From the results shown in Table 2, it can be seen that the daunomycin-anti-B-leukemia conjugate showed significant residual inhibition of [3 H]uridine incorporation in the B-leukemia cells after this brief exposure and washing. When different target cells were tested in this assay we found that their sensitivity to the specific daunomycin-anti-B-leukemia conjugate followed the specificity of the antibody. That is, this conjugate was toxic to the cross-reacting YAC cells but not to the non-cross-reacting PC5 or rat lymphoma cells (line 1), even though the sensitivity of these cells to the free drug was, if anything, greater than that of the B leukemia cells (line 4). The specific effect observed here depended upon the antibody activity since no effect was seen with the daunomycin-anti-BSA conjugate (line 2). In the case of the B leukemia test cells, the effect of the daunomycin-antibody conjugate was even greater than that of the free drug (line 4, column 1). Free antibody did not render the cell more sensitive to the effects of the free drug (data not shown), but increased slightly the effect of the non-specific daunomycin-anti-BSA conjugate on these cells (column 1, line 3). The heavy agglutination of the cells caused by the antibody may have resulted in some trapping of the daunomycin anti-BSA conjugate making it more difficult to remove by washing. YAC cells, which were not strongly agglutinated by the anti-B-leukemia antibodies were not affected by the mixture of anti-B-leukemia and daunomycin-anti-BSA (line 3, column 2).
TABLE 2______________________________________Specific cytoxicity of daunomycin linked to anti-B-leukemia % Inhibition of [3 H]uridine incorporationa Mean Test cells survival B Rat timeIncubated with leukemia YAC PC5 lymphoma (days)b______________________________________Daunomycin-anti-B-leukemia 38a 42a 17b 9b 19.4Daunomycin-anti-BSA 1b 0b 4 9 12.2Daunomycin-anti-BSAanti-B-leukemia 18c 0d N.D. N.D. 12.2Free daunomycin 17 49 33 41 10.7PBS 11.3______________________________________ a 0.6 μg drug either as the protein conjugate or free drug was incubated with 106 cells in a total volume of 100 μl for 5 minute at 37° C. Medium was then removed, cells were washed and resuspended in fresh medium and pulsed with [3 H]uridine at the end of two hours of further incubation. Differences betweem a and b p < .001 by the Student's T Test. Difference between a and c p < .05. Difference between a and d p < .001. b Animals were injected with 107 cells which were previously treated by brief exposure to the various drugconjugates.
In addition to their effects on RNA synthesis, the conjugates were tested for their effects on tumor cell growth. After brief exposure of the B leukemia cells in vitro to the conjugates, free antibodies or free drug, they were washed and transplanted in the syngeneic SJL/J host. (Table 2, last column). The mean survival of animals receiving untreated cells was 11 days. None of the other control groups, which received cells exposed to free drug, free antibody or the mixture of anti-B-leukemia antibody and daunomycin-anti-BSA, differed in their survival from those receiving untreated cells. Only the group receiving cells exposed to the specific daunomycin-anti-B-leukemia conjugate showed prolonged survival. Their survival was equivalent to that of animals receiving only 103 untreated cells.
Specific Cytotoxic Effects of Daunomycin-anti-PC5 Conjugates. Similar experiments were performed using daunomycin conjugated to anti-PC5 immunoglobulins. Once again it can be seen (Table 3) that the specific conjugate showed toxicity against the homologous PC5 target cell and against the cross-reacting rat lymphoma cells, but much less against the non-cross-reacting YAC cells. In this series of experiments the daunomycin-anti-B-leukemia conjugate was included as a specificity control, showing the converse pattern of toxic effects. Again, the homologous system, daunomycin-anti-PC5 against the PC5 test cell, was even superior to the effect of free drug on the same cells.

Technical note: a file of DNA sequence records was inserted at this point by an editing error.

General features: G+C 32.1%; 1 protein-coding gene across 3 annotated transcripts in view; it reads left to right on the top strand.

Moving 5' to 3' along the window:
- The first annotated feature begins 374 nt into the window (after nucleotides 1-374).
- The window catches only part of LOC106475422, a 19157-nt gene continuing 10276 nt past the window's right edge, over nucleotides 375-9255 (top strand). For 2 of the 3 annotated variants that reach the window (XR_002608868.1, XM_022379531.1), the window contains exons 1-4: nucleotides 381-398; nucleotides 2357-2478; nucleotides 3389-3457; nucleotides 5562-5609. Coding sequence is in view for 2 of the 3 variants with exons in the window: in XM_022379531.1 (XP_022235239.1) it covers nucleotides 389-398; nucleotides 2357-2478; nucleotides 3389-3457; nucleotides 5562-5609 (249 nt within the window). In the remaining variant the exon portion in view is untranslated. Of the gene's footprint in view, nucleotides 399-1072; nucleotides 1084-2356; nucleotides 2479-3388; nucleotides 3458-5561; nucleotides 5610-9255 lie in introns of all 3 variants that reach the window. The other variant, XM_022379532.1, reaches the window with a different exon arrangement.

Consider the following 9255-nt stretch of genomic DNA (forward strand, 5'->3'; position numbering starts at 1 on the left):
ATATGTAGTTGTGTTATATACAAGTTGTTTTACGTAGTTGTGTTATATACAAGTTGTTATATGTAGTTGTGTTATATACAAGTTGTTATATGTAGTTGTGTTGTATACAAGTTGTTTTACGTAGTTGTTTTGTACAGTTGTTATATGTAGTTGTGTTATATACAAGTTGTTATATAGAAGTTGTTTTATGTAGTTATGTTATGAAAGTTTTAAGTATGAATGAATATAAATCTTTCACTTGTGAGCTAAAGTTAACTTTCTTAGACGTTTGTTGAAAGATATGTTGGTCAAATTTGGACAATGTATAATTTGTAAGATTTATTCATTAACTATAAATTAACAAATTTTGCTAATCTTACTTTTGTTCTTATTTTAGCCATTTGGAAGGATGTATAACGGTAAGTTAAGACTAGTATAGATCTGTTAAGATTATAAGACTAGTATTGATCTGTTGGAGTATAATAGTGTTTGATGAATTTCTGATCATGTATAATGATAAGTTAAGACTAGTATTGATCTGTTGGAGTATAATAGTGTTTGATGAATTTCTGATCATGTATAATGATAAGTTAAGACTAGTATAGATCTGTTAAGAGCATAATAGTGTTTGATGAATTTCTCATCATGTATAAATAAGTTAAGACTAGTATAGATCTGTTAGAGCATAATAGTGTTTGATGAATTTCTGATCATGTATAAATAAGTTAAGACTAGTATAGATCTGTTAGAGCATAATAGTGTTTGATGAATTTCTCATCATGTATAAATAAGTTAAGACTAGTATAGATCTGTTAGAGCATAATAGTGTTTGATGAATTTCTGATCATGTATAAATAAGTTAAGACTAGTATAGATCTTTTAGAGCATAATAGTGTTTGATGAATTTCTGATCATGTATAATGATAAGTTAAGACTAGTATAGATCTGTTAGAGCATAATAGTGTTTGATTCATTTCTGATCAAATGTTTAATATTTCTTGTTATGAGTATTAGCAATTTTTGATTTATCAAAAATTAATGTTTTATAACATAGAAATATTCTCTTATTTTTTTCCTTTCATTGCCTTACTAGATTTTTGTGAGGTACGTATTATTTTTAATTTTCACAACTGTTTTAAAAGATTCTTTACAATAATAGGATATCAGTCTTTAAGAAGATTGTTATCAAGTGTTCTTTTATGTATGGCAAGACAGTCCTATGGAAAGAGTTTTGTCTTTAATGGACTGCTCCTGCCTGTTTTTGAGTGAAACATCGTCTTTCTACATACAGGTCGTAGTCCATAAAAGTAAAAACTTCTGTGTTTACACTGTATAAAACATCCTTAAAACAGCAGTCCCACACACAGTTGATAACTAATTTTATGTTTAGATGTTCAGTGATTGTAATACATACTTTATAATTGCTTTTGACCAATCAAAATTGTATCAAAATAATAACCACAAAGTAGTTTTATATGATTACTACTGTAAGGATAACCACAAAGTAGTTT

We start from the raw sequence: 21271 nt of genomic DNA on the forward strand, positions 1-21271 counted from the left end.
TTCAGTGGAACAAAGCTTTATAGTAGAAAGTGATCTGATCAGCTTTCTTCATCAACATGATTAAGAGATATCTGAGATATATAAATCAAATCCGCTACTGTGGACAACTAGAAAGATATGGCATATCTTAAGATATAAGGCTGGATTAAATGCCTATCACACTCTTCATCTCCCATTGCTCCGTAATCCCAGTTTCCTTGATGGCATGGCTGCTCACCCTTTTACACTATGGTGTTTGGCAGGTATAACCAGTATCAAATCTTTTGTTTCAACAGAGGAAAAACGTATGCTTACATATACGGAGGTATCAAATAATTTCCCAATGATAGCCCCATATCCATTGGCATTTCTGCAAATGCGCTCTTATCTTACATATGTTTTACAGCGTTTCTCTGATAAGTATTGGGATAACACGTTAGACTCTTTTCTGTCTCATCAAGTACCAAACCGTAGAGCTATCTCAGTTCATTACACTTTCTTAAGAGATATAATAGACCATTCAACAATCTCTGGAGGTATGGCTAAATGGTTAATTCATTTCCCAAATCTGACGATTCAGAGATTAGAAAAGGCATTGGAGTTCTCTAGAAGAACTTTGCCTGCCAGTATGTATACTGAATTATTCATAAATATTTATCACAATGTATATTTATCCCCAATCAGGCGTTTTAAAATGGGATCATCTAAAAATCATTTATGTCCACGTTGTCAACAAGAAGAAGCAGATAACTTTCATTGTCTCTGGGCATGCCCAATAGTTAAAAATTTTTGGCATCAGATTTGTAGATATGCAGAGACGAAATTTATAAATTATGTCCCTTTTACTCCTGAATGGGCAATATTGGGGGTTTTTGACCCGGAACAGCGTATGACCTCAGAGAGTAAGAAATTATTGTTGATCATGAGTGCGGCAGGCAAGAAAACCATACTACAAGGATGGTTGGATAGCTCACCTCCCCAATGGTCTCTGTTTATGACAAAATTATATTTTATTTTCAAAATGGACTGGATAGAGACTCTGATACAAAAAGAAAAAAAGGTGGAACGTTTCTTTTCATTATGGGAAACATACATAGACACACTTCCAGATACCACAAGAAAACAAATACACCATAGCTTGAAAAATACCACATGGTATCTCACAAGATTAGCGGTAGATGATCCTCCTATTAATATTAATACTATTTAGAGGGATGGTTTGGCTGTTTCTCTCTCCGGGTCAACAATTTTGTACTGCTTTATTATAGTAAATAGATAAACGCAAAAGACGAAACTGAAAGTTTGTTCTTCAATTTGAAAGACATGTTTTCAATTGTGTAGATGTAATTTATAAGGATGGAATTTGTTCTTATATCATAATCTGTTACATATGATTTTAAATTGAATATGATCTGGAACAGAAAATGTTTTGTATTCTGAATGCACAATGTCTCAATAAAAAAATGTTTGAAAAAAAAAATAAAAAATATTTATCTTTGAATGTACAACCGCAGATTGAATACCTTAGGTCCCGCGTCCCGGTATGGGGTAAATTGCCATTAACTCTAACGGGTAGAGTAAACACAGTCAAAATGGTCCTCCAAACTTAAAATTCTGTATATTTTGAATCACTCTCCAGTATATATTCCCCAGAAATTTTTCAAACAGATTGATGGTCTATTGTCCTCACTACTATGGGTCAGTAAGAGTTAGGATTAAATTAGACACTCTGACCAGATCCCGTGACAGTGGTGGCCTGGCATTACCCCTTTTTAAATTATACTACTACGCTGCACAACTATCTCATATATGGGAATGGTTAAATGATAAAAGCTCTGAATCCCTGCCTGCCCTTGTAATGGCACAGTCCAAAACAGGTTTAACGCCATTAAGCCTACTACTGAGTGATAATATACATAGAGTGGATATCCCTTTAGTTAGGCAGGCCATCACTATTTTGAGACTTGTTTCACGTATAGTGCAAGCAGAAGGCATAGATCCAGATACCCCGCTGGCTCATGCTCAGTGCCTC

When the growth of the treated PC5 cells was examined in syngeneic BALB/c animals, we found a slight effect of free drug as well as of free antibody, but the specific daunomycin-anti-PC5 conjugates resulted in an even greater effect, including failure of tumor take in over 50% of the animals (last column of Table 3). The survival of this group of animals was equivalent to animals receiving only 102 untreated tumor cells.
TABLE 3______________________________________Specific cytotoxicity ofdaunomycin linked to anti-PC5 immunoglobulins % Inhibition of [3 H]uridine incorporationa Test cells Mean survivalIncubated with PC5 Rat lymphoma YAC time______________________________________Daunomycin-anti- 3 mice >60RPC5 60a 63a 20b 2 mice 27.5Daunomycin-anti-BSA 7b 14b N.D. 19.8Daunomycin-anti-B-leukemia 16b 14b 62aFree daunomycin 32c 53 67 25.6PBS 21______________________________________ a 1.5 μg of drug was used, other conditions were identical to those in Table 1. All a different from all b by p < .001, Student's T test. a different from c by p < .001. b Animals were injected with 107 cells which were previously treated by brief exposure to the various drug conjugates.
The long term survivors were resistant to subsequent challenge with 103 tumor cells.
In an additional series of experiments, the cells were treated briefly in vitro as before, but transplanted without washing, relying on dissipation of drug and non-specific drug conjugates in the animal. The results are similar. An additional control group in which cells were exposed to a mixture of free drug and anti-PC5 antibody, resulted in no apparent effect over that of either the free drug or the free antibody alone.
In the present series of experiments it was shown that daunomycin covalently bound to antibodies directed against individual tumors showed preferential cytotoxicity against these specific tumor cells. When the drug was bound to anti-B-leukemia antibodies, the conjugates were toxic to the homologous B leukemia cells as well as to the cross-reacting YAC cells (Table 2), but were not significantly toxic to the non cross-reacting PC5 or rat lymphoma cells (Tables 2 and 3).